“They don’t understand how,” he said. “What they think they have to do is do all this working out and all this sweating in the gym for two hours, lighting weights for 45 minutes, doing cardio for 45 minutes, work out for an hour-and-a-half or go to the gym six days a week. And guess what? You got how many kids, you have to run all over and you’re trying to make this work, but it’s not going to work.”

Frankl has his own philosophy when it comes to making time for the gym.

“You don’t want to set somebody up for failure,” he said. “You have to set them up for success.”

Two-hour gym sessions five or six days a week for an already busy schedule might not work for most people. Most people, Frankl said, will get burnt out and be too tired to go to the gym. That’s why he wants to paint a realistic picture for his gym members.

“I can set you up on a meal plan to where we’re eating a balanced diet and maybe you can come in three times a week and maybe only for one hour,” said Frankl. “Could you maybe do that?”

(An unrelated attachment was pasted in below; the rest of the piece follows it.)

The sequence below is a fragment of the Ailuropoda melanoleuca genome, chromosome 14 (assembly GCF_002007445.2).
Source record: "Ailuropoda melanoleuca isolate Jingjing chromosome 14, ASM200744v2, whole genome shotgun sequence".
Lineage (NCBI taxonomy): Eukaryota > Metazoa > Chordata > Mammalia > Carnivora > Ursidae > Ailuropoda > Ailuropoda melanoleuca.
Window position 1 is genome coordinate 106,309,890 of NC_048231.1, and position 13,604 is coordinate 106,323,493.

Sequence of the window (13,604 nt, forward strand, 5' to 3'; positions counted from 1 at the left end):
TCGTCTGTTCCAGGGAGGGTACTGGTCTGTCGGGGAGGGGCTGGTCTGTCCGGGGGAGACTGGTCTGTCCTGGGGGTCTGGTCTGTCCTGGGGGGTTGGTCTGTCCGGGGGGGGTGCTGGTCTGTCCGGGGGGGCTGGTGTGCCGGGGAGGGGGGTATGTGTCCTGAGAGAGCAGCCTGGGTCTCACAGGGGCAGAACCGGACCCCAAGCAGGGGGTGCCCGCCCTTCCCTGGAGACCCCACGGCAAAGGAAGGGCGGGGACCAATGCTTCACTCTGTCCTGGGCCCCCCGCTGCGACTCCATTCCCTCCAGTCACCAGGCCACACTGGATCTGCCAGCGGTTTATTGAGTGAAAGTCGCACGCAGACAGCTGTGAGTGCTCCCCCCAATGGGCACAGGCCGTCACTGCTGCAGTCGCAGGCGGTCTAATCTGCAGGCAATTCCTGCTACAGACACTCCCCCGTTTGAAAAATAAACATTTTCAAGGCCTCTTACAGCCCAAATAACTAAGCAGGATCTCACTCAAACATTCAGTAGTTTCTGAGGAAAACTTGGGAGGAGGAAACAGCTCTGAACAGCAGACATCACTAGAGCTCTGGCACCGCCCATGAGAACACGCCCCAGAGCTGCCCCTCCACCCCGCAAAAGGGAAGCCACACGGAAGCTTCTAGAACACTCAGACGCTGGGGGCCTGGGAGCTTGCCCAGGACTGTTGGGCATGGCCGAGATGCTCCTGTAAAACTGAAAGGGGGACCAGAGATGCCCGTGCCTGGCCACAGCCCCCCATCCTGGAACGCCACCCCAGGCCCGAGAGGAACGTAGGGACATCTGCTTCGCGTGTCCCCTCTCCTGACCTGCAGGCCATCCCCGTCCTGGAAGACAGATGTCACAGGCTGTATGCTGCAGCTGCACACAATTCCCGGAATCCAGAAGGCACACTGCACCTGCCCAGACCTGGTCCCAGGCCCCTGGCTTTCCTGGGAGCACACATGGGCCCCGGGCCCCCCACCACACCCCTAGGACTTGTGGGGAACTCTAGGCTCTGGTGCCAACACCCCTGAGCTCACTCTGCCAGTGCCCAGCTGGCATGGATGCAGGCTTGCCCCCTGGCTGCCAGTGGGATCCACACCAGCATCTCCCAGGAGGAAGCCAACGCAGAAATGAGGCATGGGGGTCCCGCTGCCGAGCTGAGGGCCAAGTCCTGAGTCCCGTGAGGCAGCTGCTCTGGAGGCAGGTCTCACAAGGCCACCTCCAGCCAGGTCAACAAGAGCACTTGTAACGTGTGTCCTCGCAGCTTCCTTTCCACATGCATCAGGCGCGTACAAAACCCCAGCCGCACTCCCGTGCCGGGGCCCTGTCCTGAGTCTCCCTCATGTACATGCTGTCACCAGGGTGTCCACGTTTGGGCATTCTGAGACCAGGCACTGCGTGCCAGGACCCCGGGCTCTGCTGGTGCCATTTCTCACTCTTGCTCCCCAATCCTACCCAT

Cutting off bad habits like eating too much junk food is a good start. Finding a way to be fit while still maintaining an unhealthy diet isn’t going to net any adequate results.

“That’s like saying… ‘I want to be really good at the guitar but I don’t really want to play it. When I pick it up, I want to be a pro,’” said Frankl. “That just doesn’t make any sense at all.”

It’s a completely different lifestyle, which some people might find difficult to adapt to. Giving up culinary vices like pizza and burritos is difficult, but Frankl said there’s a way to still have those every once in a while.